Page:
“History cannot give us a program for the future,
but it can give us a fuller understanding of ourselves,
and of our common humanity, so that we can better face the future.”

Robert Penn Warren

The stories that are the many strands of the ever growing narrative of Wards Corner's history are too many to begin to be told here, but spend a little time talking with the people who live and work above Seven Sisters tube station and you'll find yourself immersed in the lore of a place that means so much to so many.

For now though, take a look at our timeline for an overview of the last few years of the campaign below and read the more detailed history of the campaign and of the Wards Corner building by following the links.

What is Wards Corner?

The area called ‘Wards Corner’is bounded by the High Rd, West Green Rd, Suffield Rd, and Seven Sisters Rd.

The site is home to an early-Edwardian department store, Wards Furnishing Stores,which traded until 1972.The steel-framed building is largely intact, locally listed and, despite neglect for over forty years, still holds an iconic place in the hearts and minds of many local people. The site marked for demolition and development in the plans of the developer and Haringey Council, extends beyond the old department store and includes a range of other Edwardian and Victorian buildings as well as open and derelict spaces. The site totals 0.65 hectares.

When the Wards Furnishing Store’s building closed in 1972 – just seven years after the opening of the Victorian Line tube station underneath – the site’s future was immediately put in doubt. The Council announced its intention to demolish the area’s buildings, but firm plans were not put forward until 2007.During those 35 years of limbo, the area became a home for many people: businesses opened, grew and were sustained. An indoor market opened and, in the last ten years has become established, not least because of the influence of a strong Latin American trading community.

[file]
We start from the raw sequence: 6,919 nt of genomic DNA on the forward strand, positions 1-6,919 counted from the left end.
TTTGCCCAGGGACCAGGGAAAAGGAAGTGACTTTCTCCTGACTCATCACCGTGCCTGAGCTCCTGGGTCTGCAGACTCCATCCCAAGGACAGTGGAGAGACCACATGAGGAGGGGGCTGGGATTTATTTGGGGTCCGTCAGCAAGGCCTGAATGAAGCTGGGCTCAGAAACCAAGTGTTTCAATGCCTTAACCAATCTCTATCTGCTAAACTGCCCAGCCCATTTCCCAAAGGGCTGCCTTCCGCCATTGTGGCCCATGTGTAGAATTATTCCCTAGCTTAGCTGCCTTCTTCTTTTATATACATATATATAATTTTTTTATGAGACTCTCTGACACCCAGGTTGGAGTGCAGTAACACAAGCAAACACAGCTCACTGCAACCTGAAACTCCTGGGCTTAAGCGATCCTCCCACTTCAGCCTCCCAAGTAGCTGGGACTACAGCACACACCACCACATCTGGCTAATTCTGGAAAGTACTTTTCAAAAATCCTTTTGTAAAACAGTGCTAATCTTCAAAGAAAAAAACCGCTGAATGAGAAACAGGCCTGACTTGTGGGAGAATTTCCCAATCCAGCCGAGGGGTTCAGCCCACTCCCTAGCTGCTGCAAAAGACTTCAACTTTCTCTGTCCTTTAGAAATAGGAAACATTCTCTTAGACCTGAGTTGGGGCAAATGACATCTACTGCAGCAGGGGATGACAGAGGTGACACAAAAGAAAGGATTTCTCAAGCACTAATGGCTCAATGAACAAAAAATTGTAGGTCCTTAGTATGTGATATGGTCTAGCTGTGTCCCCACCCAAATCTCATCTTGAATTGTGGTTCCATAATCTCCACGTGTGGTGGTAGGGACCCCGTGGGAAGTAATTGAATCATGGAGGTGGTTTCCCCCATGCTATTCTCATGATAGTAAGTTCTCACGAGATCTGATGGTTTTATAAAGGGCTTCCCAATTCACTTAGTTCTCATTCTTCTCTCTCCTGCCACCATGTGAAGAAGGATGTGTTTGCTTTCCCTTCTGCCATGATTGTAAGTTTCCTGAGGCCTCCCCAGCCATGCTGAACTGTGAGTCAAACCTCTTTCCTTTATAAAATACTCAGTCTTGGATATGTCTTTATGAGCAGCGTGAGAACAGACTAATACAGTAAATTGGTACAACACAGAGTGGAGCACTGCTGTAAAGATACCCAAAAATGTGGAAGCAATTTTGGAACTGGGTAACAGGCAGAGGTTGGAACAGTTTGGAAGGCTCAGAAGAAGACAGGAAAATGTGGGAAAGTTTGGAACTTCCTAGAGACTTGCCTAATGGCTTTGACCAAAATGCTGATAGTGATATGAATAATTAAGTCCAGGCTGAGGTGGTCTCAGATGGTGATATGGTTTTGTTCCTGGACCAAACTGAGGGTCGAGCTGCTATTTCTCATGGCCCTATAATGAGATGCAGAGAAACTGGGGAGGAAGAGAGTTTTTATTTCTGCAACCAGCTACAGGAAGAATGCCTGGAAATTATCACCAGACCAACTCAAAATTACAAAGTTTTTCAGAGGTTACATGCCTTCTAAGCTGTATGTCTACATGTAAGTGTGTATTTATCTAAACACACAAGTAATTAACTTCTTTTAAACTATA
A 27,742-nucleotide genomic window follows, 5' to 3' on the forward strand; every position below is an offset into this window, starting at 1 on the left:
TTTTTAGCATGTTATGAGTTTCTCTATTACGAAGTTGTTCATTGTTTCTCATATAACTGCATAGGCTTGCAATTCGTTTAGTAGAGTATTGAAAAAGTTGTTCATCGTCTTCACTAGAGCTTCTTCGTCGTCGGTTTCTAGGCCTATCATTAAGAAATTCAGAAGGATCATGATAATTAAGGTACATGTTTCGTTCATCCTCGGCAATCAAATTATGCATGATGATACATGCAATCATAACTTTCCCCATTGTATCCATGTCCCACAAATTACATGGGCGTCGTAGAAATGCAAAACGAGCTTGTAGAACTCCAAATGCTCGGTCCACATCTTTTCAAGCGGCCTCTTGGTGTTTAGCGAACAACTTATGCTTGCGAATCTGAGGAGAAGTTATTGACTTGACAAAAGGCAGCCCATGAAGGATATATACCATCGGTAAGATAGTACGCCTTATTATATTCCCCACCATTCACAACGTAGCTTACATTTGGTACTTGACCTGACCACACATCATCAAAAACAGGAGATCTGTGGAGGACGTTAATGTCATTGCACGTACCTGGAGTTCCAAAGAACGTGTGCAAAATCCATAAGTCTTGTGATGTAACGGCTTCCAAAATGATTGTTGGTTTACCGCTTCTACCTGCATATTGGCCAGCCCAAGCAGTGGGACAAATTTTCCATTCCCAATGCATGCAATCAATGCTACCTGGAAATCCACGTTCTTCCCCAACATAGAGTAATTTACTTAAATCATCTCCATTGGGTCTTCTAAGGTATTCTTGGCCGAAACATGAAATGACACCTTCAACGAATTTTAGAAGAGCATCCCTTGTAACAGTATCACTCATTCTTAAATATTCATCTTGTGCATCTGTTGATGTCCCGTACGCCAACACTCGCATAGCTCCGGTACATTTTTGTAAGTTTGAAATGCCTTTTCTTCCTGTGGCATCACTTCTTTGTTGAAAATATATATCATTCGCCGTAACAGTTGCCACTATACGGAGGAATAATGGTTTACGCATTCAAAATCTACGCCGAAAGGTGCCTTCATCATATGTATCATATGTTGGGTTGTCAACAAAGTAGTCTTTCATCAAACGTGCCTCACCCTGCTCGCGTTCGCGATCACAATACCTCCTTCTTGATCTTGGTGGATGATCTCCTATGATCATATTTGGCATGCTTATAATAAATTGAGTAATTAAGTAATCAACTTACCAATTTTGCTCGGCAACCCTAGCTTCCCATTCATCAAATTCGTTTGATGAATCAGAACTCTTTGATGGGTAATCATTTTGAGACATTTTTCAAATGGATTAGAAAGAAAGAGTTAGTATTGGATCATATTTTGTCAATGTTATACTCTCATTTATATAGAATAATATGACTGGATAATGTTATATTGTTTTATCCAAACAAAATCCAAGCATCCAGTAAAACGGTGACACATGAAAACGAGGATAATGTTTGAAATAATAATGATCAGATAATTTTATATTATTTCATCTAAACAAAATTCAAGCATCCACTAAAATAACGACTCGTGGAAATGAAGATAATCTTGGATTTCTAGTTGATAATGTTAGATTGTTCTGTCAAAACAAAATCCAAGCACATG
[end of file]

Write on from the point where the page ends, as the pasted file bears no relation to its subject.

The threats and uncertainty over the future of the site have deterred investment in the fabric of the buildings. Transport for London (TfL) has allowed their properties to lie derelict, and under-occupied despite interest in the buildings from many businesses. The market traders would love to see improvements, but very little is done to maintain their accommodation. Two houses owned by the developers – Grainger plc – have been sealed up with concrete blocks for over two years, adding to the feeling of neglect for those living in and using the street.

The site ownership is now complex. There are some retailers who own the freehold on their building/business. The Wards Stores building itself,which now houses the market on the ground floor, is in public ownership (being the property of TfL); Haringey Council owns some houses; and the proposed Council-backed developers, Grainger, have recently acquired some retail and residential buildings and a small car park.

An interactive map giving a brief overview the Wards Corner site and surrounding area. (to view full screen click on the top right hand box).

What have the Council and the developers been proposing?

In August 2007 Haringey Council entered into a Development Agreement with Grainger to develop Wards Corner. The site was brought into the boundary of the Bridge ‘New Deal for Communities’, and this organisation was later used to route large public subsidies to Grainger, prior to planning permission being granted. The high-rise, chain-retail, gated-flat development attracted immediate negative reaction from both the local community and inhabitants of the site.

Some of the traders immediately mobilised and hired an architect to create an alternative vision of the site; to include preservation of the main Wards building, growth of the market and continuity for local businesses. At once, the possibility of a different future for Wards Corner emerged; one which resonated with local opinion.

The Campaign, the legal victory

The WCC campaign has grown since forming in late 2007, but has always kept its focus on inclusivity; seeking out the quietest and least powerful, but equally relevant, voices in this story of potential urban change. Although delays and changes to the original plans were achieved, not least through the interventions of the Greater London Authority and the Mayor directly,Grainger did have their plans approved by Haringey Council in November 2008.However, this served only to galvanise the WCC further.

After nearly three years of relentless, focused and highly creative campaigning, the WCC recently won a landmark judgement in the High Court, and the developers had their planning permission for the Wards Corner site repealed in July 2010.The Council’s planning processes in respect of this application were found not to have followed duties under Equalities legislation. They had failed to assess the impact of the proposed development on relations between different racial and ethnic groups and on equality of opportunity in this area of Haringey. The people of Tottenham frequently feel their voice is ignored while the voices of people in more affluent areas of Haringey – Highgate,Crouch End,Muswell Hill for instance – are taken into account. WCC has become a lens for bringing this inequality into focus and saying ‘No More’.